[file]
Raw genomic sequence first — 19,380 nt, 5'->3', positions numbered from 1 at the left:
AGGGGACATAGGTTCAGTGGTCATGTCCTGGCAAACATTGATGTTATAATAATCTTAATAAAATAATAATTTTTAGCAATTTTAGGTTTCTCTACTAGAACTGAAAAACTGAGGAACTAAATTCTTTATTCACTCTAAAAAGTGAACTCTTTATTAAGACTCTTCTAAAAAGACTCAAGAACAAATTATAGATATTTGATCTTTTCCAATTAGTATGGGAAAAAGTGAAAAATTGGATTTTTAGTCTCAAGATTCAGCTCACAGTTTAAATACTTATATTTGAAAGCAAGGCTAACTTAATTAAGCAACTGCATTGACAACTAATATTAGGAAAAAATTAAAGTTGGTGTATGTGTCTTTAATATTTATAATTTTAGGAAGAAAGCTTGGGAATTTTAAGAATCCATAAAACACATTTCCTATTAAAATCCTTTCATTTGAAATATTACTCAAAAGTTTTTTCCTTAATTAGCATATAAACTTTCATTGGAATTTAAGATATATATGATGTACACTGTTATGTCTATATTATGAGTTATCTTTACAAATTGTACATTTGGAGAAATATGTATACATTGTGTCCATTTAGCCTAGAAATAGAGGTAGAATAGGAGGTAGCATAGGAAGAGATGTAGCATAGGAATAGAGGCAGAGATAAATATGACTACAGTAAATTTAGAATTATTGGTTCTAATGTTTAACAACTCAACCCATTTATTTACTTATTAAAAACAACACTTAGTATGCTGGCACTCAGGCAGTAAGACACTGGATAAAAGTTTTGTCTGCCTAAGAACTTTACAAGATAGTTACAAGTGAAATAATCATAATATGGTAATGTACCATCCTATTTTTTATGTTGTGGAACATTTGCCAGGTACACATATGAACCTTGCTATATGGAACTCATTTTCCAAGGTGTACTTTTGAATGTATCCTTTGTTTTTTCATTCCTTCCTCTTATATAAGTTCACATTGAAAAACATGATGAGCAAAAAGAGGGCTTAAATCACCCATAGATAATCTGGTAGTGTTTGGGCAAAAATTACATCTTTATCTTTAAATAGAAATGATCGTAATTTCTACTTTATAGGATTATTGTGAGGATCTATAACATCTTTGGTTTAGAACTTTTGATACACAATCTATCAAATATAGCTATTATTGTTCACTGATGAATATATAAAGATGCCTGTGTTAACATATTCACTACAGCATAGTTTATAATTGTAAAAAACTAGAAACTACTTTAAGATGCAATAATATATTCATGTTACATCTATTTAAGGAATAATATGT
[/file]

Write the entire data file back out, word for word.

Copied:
Raw genomic sequence first — 19,380 nt, 5'->3', positions numbered from 1 at the left:
AGGGGACATAGGTTCAGTGGTCATGTCCTGGCAAACATTGATGTTATAATAATCTTAATAAAATAATAATTTTTAGCAATTTTAGGTTTCTCTACTAGAACTGAAAAACTGAGGAACTAAATTCTTTATTCACTCTAAAAAGTGAACTCTTTATTAAGACTCTTCTAAAAAGACTCAAGAACAAATTATAGATATTTGATCTTTTCCAATTAGTATGGGAAAAAGTGAAAAATTGGATTTTTAGTCTCAAGATTCAGCTCACAGTTTAAATACTTATATTTGAAAGCAAGGCTAACTTAATTAAGCAACTGCATTGACAACTAATATTAGGAAAAAATTAAAGTTGGTGTATGTGTCTTTAATATTTATAATTTTAGGAAGAAAGCTTGGGAATTTTAAGAATCCATAAAACACATTTCCTATTAAAATCCTTTCATTTGAAATATTACTCAAAAGTTTTTTCCTTAATTAGCATATAAACTTTCATTGGAATTTAAGATATATATGATGTACACTGTTATGTCTATATTATGAGTTATCTTTACAAATTGTACATTTGGAGAAATATGTATACATTGTGTCCATTTAGCCTAGAAATAGAGGTAGAATAGGAGGTAGCATAGGAAGAGATGTAGCATAGGAATAGAGGCAGAGATAAATATGACTACAGTAAATTTAGAATTATTGGTTCTAATGTTTAACAACTCAACCCATTTATTTACTTATTAAAAACAACACTTAGTATGCTGGCACTCAGGCAGTAAGACACTGGATAAAAGTTTTGTCTGCCTAAGAACTTTACAAGATAGTTACAAGTGAAATAATCATAATATGGTAATGTACCATCCTATTTTTTATGTTGTGGAACATTTGCCAGGTACACATATGAACCTTGCTATATGGAACTCATTTTCCAAGGTGTACTTTTGAATGTATCCTTTGTTTTTTCATTCCTTCCTCTTATATAAGTTCACATTGAAAAACATGATGAGCAAAAAGAGGGCTTAAATCACCCATAGATAATCTGGTAGTGTTTGGGCAAAAATTACATCTTTATCTTTAAATAGAAATGATCGTAATTTCTACTTTATAGGATTATTGTGAGGATCTATAACATCTTTGGTTTAGAACTTTTGATACACAATCTATCAAATATAGCTATTATTGTTCACTGATGAATATATAAAGATGCCTGTGTTAACATATTCACTACAGCATAGTTTATAATTGTAAAAAACTAGAAACTACTTTAAGATGCAATAATATATTCATGTTACATCTATTTAAGGAATAATATGT